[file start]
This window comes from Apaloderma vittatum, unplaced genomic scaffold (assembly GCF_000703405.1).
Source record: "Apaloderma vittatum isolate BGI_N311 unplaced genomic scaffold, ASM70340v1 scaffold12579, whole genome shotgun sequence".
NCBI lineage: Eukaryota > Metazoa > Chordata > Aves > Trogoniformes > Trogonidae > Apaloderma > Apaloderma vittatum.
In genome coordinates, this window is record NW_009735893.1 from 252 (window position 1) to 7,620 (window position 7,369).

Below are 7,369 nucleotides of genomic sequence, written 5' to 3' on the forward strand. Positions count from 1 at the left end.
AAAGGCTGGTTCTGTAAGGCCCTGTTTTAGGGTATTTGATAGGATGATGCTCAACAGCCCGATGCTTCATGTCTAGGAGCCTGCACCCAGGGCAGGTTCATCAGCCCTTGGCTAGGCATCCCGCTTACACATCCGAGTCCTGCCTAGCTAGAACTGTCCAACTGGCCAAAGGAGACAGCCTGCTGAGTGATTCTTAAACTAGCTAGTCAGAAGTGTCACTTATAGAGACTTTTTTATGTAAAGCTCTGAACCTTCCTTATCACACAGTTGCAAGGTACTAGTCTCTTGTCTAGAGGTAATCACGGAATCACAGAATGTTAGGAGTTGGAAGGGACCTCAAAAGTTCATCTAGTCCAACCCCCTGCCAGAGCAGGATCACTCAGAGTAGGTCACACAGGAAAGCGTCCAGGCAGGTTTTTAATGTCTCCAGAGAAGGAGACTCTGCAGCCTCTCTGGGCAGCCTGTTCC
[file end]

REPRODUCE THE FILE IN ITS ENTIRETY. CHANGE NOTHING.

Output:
This window comes from Apaloderma vittatum, unplaced genomic scaffold (assembly GCF_000703405.1).
Source record: "Apaloderma vittatum isolate BGI_N311 unplaced genomic scaffold, ASM70340v1 scaffold12579, whole genome shotgun sequence".
NCBI lineage: Eukaryota > Metazoa > Chordata > Aves > Trogoniformes > Trogonidae > Apaloderma > Apaloderma vittatum.
In genome coordinates, this window is record NW_009735893.1 from 252 (window position 1) to 7,620 (window position 7,369).

Below are 7,369 nucleotides of genomic sequence, written 5' to 3' on the forward strand. Positions count from 1 at the left end.
AAAGGCTGGTTCTGTAAGGCCCTGTTTTAGGGTATTTGATAGGATGATGCTCAACAGCCCGATGCTTCATGTCTAGGAGCCTGCACCCAGGGCAGGTTCATCAGCCCTTGGCTAGGCATCCCGCTTACACATCCGAGTCCTGCCTAGCTAGAACTGTCCAACTGGCCAAAGGAGACAGCCTGCTGAGTGATTCTTAAACTAGCTAGTCAGAAGTGTCACTTATAGAGACTTTTTTATGTAAAGCTCTGAACCTTCCTTATCACACAGTTGCAAGGTACTAGTCTCTTGTCTAGAGGTAATCACGGAATCACAGAATGTTAGGAGTTGGAAGGGACCTCAAAAGTTCATCTAGTCCAACCCCCTGCCAGAGCAGGATCACTCAGAGTAGGTCACACAGGAAAGCGTCCAGGCAGGTTTTTAATGTCTCCAGAGAAGGAGACTCTGCAGCCTCTCTGGGCAGCCTGTTCC